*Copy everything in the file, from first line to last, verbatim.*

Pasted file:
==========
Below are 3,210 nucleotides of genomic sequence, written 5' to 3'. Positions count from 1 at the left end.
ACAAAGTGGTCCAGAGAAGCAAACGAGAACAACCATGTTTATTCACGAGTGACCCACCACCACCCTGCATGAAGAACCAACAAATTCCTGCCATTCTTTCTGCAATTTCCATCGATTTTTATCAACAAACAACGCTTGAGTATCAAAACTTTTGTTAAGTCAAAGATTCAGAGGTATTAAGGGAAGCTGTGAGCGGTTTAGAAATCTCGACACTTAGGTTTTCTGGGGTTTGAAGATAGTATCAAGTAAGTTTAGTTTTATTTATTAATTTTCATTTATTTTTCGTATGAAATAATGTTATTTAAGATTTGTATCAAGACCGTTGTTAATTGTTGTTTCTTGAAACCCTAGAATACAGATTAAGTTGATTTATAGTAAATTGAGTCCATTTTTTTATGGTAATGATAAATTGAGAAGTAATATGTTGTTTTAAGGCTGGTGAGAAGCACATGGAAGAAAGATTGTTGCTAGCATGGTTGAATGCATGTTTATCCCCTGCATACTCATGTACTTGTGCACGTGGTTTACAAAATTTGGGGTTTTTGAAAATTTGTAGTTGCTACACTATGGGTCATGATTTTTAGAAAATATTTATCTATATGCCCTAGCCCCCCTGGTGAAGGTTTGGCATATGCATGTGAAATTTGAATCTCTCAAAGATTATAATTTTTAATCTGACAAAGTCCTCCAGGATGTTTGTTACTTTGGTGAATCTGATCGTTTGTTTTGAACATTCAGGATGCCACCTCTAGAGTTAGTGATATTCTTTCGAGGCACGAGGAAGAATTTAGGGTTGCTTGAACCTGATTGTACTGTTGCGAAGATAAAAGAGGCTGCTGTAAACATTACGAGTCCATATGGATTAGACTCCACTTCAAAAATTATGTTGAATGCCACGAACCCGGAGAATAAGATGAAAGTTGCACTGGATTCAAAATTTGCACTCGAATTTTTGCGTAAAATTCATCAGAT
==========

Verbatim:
Below are 3,210 nucleotides of genomic sequence, written 5' to 3'. Positions count from 1 at the left end.
ACAAAGTGGTCCAGAGAAGCAAACGAGAACAACCATGTTTATTCACGAGTGACCCACCACCACCCTGCATGAAGAACCAACAAATTCCTGCCATTCTTTCTGCAATTTCCATCGATTTTTATCAACAAACAACGCTTGAGTATCAAAACTTTTGTTAAGTCAAAGATTCAGAGGTATTAAGGGAAGCTGTGAGCGGTTTAGAAATCTCGACACTTAGGTTTTCTGGGGTTTGAAGATAGTATCAAGTAAGTTTAGTTTTATTTATTAATTTTCATTTATTTTTCGTATGAAATAATGTTATTTAAGATTTGTATCAAGACCGTTGTTAATTGTTGTTTCTTGAAACCCTAGAATACAGATTAAGTTGATTTATAGTAAATTGAGTCCATTTTTTTATGGTAATGATAAATTGAGAAGTAATATGTTGTTTTAAGGCTGGTGAGAAGCACATGGAAGAAAGATTGTTGCTAGCATGGTTGAATGCATGTTTATCCCCTGCATACTCATGTACTTGTGCACGTGGTTTACAAAATTTGGGGTTTTTGAAAATTTGTAGTTGCTACACTATGGGTCATGATTTTTAGAAAATATTTATCTATATGCCCTAGCCCCCCTGGTGAAGGTTTGGCATATGCATGTGAAATTTGAATCTCTCAAAGATTATAATTTTTAATCTGACAAAGTCCTCCAGGATGTTTGTTACTTTGGTGAATCTGATCGTTTGTTTTGAACATTCAGGATGCCACCTCTAGAGTTAGTGATATTCTTTCGAGGCACGAGGAAGAATTTAGGGTTGCTTGAACCTGATTGTACTGTTGCGAAGATAAAAGAGGCTGCTGTAAACATTACGAGTCCATATGGATTAGACTCCACTTCAAAAATTATGTTGAATGCCACGAACCCGGAGAATAAGATGAAAGTTGCACTGGATTCAAAATTTGCACTCGAATTTTTGCGTAAAATTCATCAGAT